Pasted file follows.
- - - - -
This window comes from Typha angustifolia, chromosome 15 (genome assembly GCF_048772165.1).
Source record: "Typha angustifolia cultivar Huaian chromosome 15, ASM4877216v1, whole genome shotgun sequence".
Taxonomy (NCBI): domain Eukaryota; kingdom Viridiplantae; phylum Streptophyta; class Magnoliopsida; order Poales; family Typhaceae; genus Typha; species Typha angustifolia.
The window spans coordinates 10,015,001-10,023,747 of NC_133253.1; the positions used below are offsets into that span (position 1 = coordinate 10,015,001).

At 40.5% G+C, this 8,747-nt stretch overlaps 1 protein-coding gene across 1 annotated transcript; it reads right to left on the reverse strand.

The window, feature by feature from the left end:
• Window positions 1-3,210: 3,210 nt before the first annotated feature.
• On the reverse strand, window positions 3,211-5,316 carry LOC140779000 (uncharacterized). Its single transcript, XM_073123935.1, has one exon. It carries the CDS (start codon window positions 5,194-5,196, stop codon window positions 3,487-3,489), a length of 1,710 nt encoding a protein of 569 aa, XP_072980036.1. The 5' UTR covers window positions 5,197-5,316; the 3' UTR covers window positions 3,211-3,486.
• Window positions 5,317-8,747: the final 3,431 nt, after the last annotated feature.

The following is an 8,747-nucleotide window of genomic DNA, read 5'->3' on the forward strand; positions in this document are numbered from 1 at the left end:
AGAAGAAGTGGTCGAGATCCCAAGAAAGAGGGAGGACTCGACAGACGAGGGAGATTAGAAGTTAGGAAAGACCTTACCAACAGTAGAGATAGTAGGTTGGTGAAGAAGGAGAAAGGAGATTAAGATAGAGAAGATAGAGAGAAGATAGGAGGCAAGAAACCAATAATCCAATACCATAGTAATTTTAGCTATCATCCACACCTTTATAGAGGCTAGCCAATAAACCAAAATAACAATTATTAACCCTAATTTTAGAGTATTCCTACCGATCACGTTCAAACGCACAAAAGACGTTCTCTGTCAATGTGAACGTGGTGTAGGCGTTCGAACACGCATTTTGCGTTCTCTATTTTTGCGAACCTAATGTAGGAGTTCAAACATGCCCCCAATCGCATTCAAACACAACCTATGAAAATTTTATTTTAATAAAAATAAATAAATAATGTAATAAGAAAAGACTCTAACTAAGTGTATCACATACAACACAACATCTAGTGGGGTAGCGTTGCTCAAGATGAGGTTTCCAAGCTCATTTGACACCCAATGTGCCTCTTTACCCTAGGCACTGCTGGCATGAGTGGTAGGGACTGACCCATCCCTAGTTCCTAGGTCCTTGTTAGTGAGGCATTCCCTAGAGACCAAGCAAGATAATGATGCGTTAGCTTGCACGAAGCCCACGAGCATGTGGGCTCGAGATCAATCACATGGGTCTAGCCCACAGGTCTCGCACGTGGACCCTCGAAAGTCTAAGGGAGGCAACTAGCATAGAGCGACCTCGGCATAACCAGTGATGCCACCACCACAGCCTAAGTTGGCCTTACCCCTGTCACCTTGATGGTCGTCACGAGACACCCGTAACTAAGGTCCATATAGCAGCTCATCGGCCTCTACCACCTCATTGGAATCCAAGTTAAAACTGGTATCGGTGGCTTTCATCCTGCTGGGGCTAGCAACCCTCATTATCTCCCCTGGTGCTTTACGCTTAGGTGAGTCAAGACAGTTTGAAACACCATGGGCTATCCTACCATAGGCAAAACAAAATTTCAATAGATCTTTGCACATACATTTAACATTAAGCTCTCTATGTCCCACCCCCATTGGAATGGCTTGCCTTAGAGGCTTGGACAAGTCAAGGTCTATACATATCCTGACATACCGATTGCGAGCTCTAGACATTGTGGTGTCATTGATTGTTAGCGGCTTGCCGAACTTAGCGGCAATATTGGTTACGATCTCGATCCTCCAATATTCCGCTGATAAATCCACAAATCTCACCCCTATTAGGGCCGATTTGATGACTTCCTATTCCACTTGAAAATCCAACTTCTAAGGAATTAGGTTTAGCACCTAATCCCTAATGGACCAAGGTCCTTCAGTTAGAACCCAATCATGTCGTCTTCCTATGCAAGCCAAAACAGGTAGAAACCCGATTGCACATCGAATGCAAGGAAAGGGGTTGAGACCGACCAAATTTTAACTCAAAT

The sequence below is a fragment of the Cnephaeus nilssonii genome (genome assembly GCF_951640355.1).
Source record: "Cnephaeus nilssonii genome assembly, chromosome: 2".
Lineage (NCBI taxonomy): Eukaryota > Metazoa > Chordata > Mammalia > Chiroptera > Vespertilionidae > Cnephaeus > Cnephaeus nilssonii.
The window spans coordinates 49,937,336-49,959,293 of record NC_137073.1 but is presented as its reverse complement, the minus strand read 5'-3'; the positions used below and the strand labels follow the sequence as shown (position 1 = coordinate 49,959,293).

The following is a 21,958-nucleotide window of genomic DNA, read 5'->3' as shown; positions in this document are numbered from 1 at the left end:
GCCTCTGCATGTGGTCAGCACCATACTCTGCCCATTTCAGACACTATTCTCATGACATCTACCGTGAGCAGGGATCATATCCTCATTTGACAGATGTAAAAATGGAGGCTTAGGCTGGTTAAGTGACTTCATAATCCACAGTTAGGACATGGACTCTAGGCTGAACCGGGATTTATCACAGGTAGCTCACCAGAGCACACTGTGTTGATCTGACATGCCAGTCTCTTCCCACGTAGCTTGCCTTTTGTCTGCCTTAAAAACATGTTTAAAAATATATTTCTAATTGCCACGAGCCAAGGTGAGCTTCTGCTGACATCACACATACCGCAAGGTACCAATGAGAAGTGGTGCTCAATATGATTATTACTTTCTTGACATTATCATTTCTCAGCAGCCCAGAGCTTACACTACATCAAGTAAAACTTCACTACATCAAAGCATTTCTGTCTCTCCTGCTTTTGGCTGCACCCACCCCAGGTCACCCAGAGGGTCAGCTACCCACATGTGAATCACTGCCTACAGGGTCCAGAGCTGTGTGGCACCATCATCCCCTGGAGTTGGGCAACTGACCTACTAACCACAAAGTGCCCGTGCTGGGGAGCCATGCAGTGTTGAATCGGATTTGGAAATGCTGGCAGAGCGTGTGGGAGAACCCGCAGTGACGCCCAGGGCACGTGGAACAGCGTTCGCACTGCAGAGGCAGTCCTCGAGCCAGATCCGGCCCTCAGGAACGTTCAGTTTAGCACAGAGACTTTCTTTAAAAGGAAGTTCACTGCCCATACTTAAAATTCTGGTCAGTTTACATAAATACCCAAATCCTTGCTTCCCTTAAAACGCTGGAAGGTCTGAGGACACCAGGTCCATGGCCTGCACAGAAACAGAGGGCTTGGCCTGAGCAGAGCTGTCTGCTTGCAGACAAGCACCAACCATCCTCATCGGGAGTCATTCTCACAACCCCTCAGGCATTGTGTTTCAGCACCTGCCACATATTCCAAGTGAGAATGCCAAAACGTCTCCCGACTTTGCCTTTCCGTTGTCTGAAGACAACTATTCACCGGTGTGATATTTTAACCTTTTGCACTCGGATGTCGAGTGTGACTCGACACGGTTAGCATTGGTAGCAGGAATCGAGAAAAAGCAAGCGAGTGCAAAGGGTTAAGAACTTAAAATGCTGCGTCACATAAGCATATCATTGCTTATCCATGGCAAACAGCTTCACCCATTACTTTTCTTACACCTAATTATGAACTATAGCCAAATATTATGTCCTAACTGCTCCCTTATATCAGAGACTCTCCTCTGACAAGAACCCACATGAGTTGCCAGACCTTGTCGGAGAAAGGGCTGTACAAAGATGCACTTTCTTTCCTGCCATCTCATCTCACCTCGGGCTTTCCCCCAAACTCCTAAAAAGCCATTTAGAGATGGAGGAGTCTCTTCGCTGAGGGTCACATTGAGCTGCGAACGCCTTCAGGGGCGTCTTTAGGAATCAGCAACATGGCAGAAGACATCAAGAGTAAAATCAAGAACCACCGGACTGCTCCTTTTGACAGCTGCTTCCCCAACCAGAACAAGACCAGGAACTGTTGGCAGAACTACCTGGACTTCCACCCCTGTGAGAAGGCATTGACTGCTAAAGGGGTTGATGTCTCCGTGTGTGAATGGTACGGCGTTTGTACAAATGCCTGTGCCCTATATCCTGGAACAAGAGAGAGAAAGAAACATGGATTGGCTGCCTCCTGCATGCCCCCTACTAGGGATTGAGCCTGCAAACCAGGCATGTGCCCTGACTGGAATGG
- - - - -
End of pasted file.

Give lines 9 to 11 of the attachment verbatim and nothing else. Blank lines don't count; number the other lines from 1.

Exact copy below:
• Window positions 5,317-8,747: the final 3,431 nt, after the last annotated feature.

The following is an 8,747-nucleotide window of genomic DNA, read 5'->3' on the forward strand; positions in this document are numbered from 1 at the left end:
AGAAGAAGTGGTCGAGATCCCAAGAAAGAGGGAGGACTCGACAGACGAGGGAGATTAGAAGTTAGGAAAGACCTTACCAACAGTAGAGATAGTAGGTTGGTGAAGAAGGAGAAAGGAGATTAAGATAGAGAAGATAGAGAGAAGATAGGAGGCAAGAAACCAATAATCCAATACCATAGTAATTTTAGCTATCATCCACACCTTTATAGAGGCTAGCCAATAAACCAAAATAACAATTATTAACCCTAATTTTAGAGTATTCCTACCGATCACGTTCAAACGCACAAAAGACGTTCTCTGTCAATGTGAACGTGGTGTAGGCGTTCGAACACGCATTTTGCGTTCTCTATTTTTGCGAACCTAATGTAGGAGTTCAAACATGCCCCCAATCGCATTCAAACACAACCTATGAAAATTTTATTTTAATAAAAATAAATAAATAATGTAATAAGAAAAGACTCTAACTAAGTGTATCACATACAACACAACATCTAGTGGGGTAGCGTTGCTCAAGATGAGGTTTCCAAGCTCATTTGACACCCAATGTGCCTCTTTACCCTAGGCACTGCTGGCATGAGTGGTAGGGACTGACCCATCCCTAGTTCCTAGGTCCTTGTTAGTGAGGCATTCCCTAGAGACCAAGCAAGATAATGATGCGTTAGCTTGCACGAAGCCCACGAGCATGTGGGCTCGAGATCAATCACATGGGTCTAGCCCACAGGTCTCGCACGTGGACCCTCGAAAGTCTAAGGGAGGCAACTAGCATAGAGCGACCTCGGCATAACCAGTGATGCCACCACCACAGCCTAAGTTGGCCTTACCCCTGTCACCTTGATGGTCGTCACGAGACACCCGTAACTAAGGTCCATATAGCAGCTCATCGGCCTCTACCACCTCATTGGAATCCAAGTTAAAACTGGTATCGGTGGCTTTCATCCTGCTGGGGCTAGCAACCCTCATTATCTCCCCTGGTGCTTTACGCTTAGGTGAGTCAAGACAGTTTGAAACACCATGGGCTATCCTACCATAGGCAAAACAAAATTTCAATAGATCTTTGCACATACATTTAACATTAAGCTCTCTATGTCCCACCCCCATTGGAATGGCTTGCCTTAGAGGCTTGGACAAGTCAAGGTCTATACATATCCTGACATACCGATTGCGAGCTCTAGACATTGTGGTGTCATTGATTGTTAGCGGCTTGCCGAACTTAGCGGCAATATTGGTTACGATCTCGATCCTCCAATATTCCGCTGATAAATCCACAAATCTCACCCCTATTAGGGCCGATTTGATGACTTCCTATTCCACTTGAAAATCCAACTTCTAAGGAATTAGGTTTAGCACCTAATCCCTAATGGACCAAGGTCCTTCAGTTAGAACCCAATCATGTCGTCTTCCTATGCAAGCCAAAACAGGTAGAAACCCGATTGCACATCGAATGCAAGGAAAGGGGTTGAGACCGACCAAATTTTAACTCAAAT